In the A-Team, they say, "I love it when a plan comes together." But sometimes a plan doesn't come together. The
Detroit Lions lose
Ndamukong Suh in free agency, but they have a solid fallback option in
Haloti Ngata. The 31-year-old can still contribute at a high level, giving defensive coordinator Teryl Austin a valuable piece in the middle of his defense.
Seahawks have more elite players than any team in football -- and they just got a great one in
Jimmy Graham! The 'Hawks now boast one of the best trios in the league, with
Marshawn Lynch and Graham. I can hear the 12s' approval from here in Southern California.
Jacksonville Jaguars are one under-the-radar team that hasn't been discussed much today. I expect newcomers
Jermey Parnell and
Jared Odrick to all be starters for them this season.
I could try to be cute here, but how could you not say
Jimmy Graham to the Seahawks is Tuesday's most intriguing move? The
Seahawks have built a monster, but they've never given
Russell Wilson a stud like Graham. The tight end's arrival will change how people look at Wilson, who will go from being the quarterback with a reputation for winning to the quarterback with a reputation for winning
and putting up huge numbers. Think
Tom Brady after the arrival of Randy Moss.
As the self-appointed president of the
Frank Gore for Canton Committee, Tuesday could not have gone better. Philadelphia was an incredible potential landing spot for the Inconvenient Truth, but he was smart to reconsider.
Andrew Luck is going to make any running back look better, and the
Colts want to run a power scheme, which suits Gore perfectly. He's a great bet to top 250 carries, with another 50 catches thrown in. The
Colts know they are on the precipice, and picking up a versatile veteran leader like Gore could put them over the top.
It's hard not to like the
Jimmy Graham trade from the
Seahawks' perspective. Sure, I've heard chatter about what Seattle will be dealing with financially next year, with an obviously expensive part like Graham added to the mix. Who cares? This is a team striking now, while it has a chance to earn multiple
Super Bowl titles. The
Seahawks are as good as any team in the NFL, and they must take whatever opportunity they can as an organization to capture another Lombardi Trophy. I think trading for Graham definitely moves them in that direction.
And when Seattle puts Graham on the field with
Marshawn Lynch, who will the defense focus on inside the 5-yard line? Please don't say
I thought Green Bay hanging on to receiver
Randall Cobb -- who signed a new deal before free agency began -- and tackle
Bryan Bulaga -- who is
close to re-upping -- is a huge coup. If you're the
Packers, you go into this offseason preparing to potentially lose two starters, and instead, you get to keep both -- with Cobb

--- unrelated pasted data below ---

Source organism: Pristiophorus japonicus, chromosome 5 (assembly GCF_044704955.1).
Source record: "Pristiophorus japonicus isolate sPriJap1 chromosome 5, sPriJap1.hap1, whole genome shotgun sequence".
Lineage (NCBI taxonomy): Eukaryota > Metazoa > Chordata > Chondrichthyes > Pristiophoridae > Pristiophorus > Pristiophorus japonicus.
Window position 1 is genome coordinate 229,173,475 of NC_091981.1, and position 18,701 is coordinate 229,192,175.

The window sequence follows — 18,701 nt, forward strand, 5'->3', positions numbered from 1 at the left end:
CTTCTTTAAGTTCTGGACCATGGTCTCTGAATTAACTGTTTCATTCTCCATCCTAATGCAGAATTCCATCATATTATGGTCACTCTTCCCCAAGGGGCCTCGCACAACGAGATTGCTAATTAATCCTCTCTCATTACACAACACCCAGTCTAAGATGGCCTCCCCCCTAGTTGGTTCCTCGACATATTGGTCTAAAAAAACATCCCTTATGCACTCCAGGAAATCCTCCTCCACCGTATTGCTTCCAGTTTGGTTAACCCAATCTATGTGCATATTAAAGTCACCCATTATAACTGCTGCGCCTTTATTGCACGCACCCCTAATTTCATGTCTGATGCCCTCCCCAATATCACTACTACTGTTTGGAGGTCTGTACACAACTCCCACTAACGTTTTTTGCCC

even signing for less money than he could have gotten elsewhere. It helps them immensely to be able to retain two guys like that rather than having to go out and find a way to fill their shoes. We saw how important Bulaga is to the
Packers when they had to play without him last season; by the end of 2014, I think he was as good as any right tackle in the NFL.
Everybody always says it's not about the money, but 99.9 percent of the time, it's about the money. You've got to tip your hat to Cobb for
appreciating the upside of staying with Aaron Rodgers and the
Packers and not just chasing top dollar with a lesser team.
The single best fit for any player going to any team is
Jimmy Graham to the
Seahawks. The team's receiving corps is pedestrian;
Golden Tate's absence last season was especially noticeable on third downs. But in pulling off an incredible trade for Graham, the second-best receiving tight end in the NFL (behind
Rob Gronkowski), Seattle added a playmaker who's a perfect fit for what Pete Carroll does on offense. The 'Hawks will pound the ball with
Marshawn Lynch. And because you have to respect Beast Mode, Graham is going to break free downfield. What a win for
Russell Wilson and the
In my Game Rewind notes from last season, the Seattle weakness that showed up most consistently was the lack of a physical end-zone threat in the passing game -- an Achilles' heel that ended up costing Pete Carroll a chance to secure back-to-back Lombardi Trophies.
Russell Wilson and
Marshawn Lynch would tug the offense down the field, only to bog down in the condensed area of the red zone with no wide receiver or tight end capable of carving out space or winning jump balls. Now Wilson has the benefit of one of the NFL's
most unstoppable end-zone forces. It's a match made in football heaven.